Hepatitis B genotypes: relation to clinical outcome in patients with chronic hepatitis B in Saudi Arabia

World J Gastroenterol. 2006 Nov 21;12(43):7019-24. doi: 10.3748/wjg.v12.i43.7019.


Aim: To identify the most common hepatitis B virus (HBV) genotype in Saudi Arabia, and correlate the prevailing genotypes with the clinical outcome of patients.

Methods: Patients were consecutively recruited from the hepatology clinics of two tertiary care referral centers. Patients were categorized into 4 different groups: group 1, patients with hepatitis B and normal liver enzymes; group 2, patients with hepatitis B and abnormal liver enzymes but without cirrhosis; group 3, patients with hepatitis B and liver cirrhosis; group 4, patients with hepatitis B and hepatocellular carcinoma. All patients had a positive hepatitis B surface antigen (HBsAg). Genotyping of HBV was performed by nested PCR-mediated amplification of the target sequence and hybridization with sequence-specific oligonucleotides.

Results: Seventy patients were enrolled in this study. They were predominantly male (72.9%) in their mid-forty's (mean age 47 years). Forty-nine (70%) patients were hepatitis B envelope antigen (HBeAg) negative. The majority of patients (64%) acquired HBV through unknown risk factors. Hepatitis B genotyping revealed that 57 patients (81.4%) were genotype D, 1 patient (1.4%) had genotype A, 1 patient (1.4%) had genotype C, and 4 patients (5.7%) had genotype E, while 7 patients (10%) had mixed genotype (4 patients ADG, 1 patient DE, 1 patient DF, and 1 patient ADFG). Based on univariate analysis of genotype D patients, significant predictors of advanced liver disease were age, gender, aspartate transaminase, alanine transaminase, albumin, bilirubin, and alkaline phosphatase (all P < 0.001). In multivariate analysis decreased hemoglobin (r = -0.05; 95% CI: -0.08 to -0.03; P = 0.001) and albumin levels (r = -0.004; 95% CI: -0.007 to -0.001; P = 0.002) were highly significant predictors of advanced liver disease. In patients with HBV genotype D, HBeAg negativity was found to increase across advancing stages of liver disease (P = 0.024).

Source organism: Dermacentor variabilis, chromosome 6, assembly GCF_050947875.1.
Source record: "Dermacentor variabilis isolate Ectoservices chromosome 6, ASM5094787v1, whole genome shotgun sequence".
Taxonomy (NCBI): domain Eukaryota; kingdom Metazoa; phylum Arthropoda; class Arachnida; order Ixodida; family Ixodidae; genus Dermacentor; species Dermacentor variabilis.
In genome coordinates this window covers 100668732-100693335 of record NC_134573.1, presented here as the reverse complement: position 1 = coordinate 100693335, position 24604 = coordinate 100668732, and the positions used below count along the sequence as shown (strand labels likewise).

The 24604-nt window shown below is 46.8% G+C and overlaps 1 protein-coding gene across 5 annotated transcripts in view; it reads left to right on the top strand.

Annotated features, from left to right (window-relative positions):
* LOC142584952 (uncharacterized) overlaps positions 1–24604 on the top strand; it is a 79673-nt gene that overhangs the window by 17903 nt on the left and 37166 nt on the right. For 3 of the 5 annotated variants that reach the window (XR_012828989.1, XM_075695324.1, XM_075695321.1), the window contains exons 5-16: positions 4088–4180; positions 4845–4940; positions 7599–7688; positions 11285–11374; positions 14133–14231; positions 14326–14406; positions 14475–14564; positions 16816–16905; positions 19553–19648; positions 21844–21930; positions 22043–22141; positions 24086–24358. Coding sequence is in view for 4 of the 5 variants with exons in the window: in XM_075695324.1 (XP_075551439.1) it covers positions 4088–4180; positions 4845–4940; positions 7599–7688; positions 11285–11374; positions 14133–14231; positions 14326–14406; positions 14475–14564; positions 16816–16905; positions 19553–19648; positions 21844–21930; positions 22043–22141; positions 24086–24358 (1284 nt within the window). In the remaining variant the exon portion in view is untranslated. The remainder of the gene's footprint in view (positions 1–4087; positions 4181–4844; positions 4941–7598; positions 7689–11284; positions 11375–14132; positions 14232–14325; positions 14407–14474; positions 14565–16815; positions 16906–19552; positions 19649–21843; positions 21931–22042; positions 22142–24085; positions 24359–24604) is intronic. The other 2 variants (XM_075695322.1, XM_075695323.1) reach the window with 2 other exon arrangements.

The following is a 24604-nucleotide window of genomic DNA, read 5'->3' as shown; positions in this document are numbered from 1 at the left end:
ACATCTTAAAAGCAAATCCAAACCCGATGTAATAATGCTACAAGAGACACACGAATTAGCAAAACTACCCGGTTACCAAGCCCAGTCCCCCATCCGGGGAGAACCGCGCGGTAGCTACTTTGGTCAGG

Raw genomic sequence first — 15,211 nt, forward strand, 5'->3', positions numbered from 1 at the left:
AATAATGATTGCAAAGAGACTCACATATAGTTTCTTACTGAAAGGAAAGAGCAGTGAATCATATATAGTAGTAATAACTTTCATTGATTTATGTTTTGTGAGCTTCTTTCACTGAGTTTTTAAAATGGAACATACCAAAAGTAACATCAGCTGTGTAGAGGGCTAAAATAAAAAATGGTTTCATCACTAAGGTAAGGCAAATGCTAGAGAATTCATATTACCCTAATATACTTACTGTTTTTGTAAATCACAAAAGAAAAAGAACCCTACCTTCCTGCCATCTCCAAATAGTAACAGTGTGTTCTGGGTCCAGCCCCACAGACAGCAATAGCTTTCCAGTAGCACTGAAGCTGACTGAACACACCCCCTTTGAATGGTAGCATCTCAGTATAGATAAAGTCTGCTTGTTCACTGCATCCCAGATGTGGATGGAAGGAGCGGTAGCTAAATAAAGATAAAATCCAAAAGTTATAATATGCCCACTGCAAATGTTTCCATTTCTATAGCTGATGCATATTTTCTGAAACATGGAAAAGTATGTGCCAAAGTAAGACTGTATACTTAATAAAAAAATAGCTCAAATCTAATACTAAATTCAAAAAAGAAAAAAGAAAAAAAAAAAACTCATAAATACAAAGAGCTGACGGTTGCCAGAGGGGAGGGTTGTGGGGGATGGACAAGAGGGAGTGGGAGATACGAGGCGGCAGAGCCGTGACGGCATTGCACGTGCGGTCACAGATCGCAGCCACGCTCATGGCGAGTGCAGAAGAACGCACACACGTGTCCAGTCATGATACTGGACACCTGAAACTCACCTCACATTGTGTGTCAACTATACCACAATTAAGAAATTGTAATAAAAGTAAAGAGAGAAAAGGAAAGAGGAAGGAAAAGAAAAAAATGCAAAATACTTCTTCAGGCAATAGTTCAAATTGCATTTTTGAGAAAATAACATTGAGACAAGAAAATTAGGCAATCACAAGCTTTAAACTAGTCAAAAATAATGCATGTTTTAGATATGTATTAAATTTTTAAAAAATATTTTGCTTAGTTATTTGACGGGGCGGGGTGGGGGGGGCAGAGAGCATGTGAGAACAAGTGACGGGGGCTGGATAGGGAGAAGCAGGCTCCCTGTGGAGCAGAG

Conclusion: This study highlights that the vast majority of Saudi patients with chronic hepatitis B have genotype D. No correlation could be observed between the different genotypes and epidemiological or clinical factors. The relationship between genotype D and HBeAg status in terms of disease severity needs to be further elucidated in larger longitudinal studies.

Publication types

  • Research Support, Non-U.S. Gov't

MeSH terms

  • Adult
  • Aged
  • Cohort Studies
  • DNA, Viral / genetics*
  • Disease Progression
  • Female
  • Genotype
  • Hepatitis B Vaccines / therapeutic use
  • Hepatitis B virus / genetics*
  • Hepatitis B, Chronic / epidemiology*
  • Hepatitis B, Chronic / genetics*
  • Hepatitis B, Chronic / prevention & control
  • Hepatitis B, Chronic / therapy
  • Humans
  • Male
  • Middle Aged
  • Prognosis
  • Prospective Studies
  • Risk Factors
  • Saudi Arabia / epidemiology
  • Severity of Illness Index
  • Treatment Outcome


  • DNA, Viral
  • Hepatitis B Vaccines